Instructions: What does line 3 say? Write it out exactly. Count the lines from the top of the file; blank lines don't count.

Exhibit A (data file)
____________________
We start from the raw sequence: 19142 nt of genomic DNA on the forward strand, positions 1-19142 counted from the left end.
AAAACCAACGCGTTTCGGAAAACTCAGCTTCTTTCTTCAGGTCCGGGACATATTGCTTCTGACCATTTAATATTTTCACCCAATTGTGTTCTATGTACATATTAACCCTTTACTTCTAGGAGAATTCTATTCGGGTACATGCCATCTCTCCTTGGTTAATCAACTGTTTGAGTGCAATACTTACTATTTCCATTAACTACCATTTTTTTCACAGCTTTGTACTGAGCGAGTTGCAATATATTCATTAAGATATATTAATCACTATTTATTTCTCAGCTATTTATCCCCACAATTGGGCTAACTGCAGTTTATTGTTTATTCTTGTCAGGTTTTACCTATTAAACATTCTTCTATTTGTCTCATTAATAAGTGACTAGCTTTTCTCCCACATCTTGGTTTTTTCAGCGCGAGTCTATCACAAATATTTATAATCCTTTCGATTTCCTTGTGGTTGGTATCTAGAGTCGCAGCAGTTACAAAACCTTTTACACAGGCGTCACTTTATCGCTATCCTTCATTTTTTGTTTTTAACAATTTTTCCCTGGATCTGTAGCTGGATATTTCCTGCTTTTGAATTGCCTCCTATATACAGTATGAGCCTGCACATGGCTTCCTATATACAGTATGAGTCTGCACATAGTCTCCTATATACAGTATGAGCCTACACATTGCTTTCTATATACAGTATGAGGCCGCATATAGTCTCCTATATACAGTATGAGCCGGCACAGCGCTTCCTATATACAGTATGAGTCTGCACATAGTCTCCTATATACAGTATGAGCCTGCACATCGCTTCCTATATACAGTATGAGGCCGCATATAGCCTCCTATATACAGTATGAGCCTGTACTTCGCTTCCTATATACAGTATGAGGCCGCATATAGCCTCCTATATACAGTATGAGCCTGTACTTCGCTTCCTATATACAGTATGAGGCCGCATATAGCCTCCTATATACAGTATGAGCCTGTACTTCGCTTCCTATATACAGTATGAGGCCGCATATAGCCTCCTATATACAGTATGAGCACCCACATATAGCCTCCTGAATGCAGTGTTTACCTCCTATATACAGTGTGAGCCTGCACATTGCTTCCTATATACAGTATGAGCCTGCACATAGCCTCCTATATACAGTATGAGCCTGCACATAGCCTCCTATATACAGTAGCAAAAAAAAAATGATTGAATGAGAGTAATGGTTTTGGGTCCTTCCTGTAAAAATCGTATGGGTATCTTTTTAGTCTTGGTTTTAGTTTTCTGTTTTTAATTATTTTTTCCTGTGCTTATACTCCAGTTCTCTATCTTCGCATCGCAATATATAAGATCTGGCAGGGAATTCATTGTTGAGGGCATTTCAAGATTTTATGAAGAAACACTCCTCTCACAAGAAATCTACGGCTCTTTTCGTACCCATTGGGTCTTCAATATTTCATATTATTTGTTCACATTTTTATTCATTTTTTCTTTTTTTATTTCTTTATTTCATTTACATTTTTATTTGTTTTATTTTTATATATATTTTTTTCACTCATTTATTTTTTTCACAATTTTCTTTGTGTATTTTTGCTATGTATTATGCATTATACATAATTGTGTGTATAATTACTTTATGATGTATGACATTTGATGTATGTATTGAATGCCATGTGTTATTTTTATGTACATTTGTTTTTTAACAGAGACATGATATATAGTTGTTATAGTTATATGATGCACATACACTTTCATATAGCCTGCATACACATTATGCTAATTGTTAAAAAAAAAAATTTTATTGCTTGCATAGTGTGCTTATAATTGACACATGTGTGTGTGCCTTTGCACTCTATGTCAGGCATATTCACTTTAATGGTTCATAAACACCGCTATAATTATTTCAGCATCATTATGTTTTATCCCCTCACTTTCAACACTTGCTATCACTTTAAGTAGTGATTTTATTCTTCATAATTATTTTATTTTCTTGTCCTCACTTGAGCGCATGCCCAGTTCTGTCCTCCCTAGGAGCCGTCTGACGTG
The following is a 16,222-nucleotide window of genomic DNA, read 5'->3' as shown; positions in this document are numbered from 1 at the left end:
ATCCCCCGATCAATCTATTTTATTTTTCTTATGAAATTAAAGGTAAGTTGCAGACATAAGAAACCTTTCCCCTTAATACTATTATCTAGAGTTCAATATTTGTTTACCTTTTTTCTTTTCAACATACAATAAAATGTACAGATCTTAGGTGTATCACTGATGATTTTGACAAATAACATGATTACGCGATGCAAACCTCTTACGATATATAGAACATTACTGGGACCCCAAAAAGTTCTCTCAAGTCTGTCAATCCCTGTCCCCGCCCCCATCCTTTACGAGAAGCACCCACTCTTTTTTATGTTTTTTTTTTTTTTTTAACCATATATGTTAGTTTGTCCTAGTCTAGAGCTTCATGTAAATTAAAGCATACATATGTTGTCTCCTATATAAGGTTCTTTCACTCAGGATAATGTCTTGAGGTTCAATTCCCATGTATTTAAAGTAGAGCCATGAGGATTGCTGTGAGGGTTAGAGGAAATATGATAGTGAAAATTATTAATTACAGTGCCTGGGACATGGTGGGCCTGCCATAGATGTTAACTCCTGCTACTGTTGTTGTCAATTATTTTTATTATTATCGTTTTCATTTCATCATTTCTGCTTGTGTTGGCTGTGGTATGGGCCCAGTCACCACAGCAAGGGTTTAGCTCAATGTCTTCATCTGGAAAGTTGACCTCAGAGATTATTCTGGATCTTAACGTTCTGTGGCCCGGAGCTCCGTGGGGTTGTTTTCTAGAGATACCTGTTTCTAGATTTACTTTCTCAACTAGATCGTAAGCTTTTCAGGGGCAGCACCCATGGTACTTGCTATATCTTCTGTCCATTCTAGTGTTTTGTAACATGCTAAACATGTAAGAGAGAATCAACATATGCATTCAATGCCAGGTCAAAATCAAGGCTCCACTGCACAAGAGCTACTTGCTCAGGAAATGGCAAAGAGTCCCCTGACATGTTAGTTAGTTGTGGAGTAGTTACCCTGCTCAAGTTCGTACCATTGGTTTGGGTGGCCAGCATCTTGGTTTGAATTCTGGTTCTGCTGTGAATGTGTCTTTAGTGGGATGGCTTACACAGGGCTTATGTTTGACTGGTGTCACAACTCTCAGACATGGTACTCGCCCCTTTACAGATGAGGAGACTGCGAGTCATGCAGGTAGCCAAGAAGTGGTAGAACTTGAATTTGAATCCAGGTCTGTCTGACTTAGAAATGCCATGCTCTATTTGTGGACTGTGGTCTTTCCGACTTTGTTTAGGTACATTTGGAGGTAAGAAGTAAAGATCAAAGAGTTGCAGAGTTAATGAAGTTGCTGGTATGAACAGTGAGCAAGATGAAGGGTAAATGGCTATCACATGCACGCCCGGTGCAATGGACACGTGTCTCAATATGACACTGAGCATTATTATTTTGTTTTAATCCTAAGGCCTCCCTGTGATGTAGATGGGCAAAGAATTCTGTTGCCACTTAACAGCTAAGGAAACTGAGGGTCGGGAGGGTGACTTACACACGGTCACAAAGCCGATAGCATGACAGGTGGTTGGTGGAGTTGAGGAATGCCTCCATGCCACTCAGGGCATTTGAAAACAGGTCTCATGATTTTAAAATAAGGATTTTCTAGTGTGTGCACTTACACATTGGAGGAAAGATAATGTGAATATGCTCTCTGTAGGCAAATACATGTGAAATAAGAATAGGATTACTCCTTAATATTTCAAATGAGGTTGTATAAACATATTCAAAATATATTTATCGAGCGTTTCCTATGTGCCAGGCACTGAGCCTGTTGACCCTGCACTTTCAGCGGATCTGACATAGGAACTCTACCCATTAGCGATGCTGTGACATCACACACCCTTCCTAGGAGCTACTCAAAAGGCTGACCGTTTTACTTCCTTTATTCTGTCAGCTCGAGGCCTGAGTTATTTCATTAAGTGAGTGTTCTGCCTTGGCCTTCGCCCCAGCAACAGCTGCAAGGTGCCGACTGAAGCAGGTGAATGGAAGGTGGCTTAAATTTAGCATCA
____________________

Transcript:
The following is a 16,222-nucleotide window of genomic DNA, read 5'->3' as shown; positions in this document are numbered from 1 at the left end: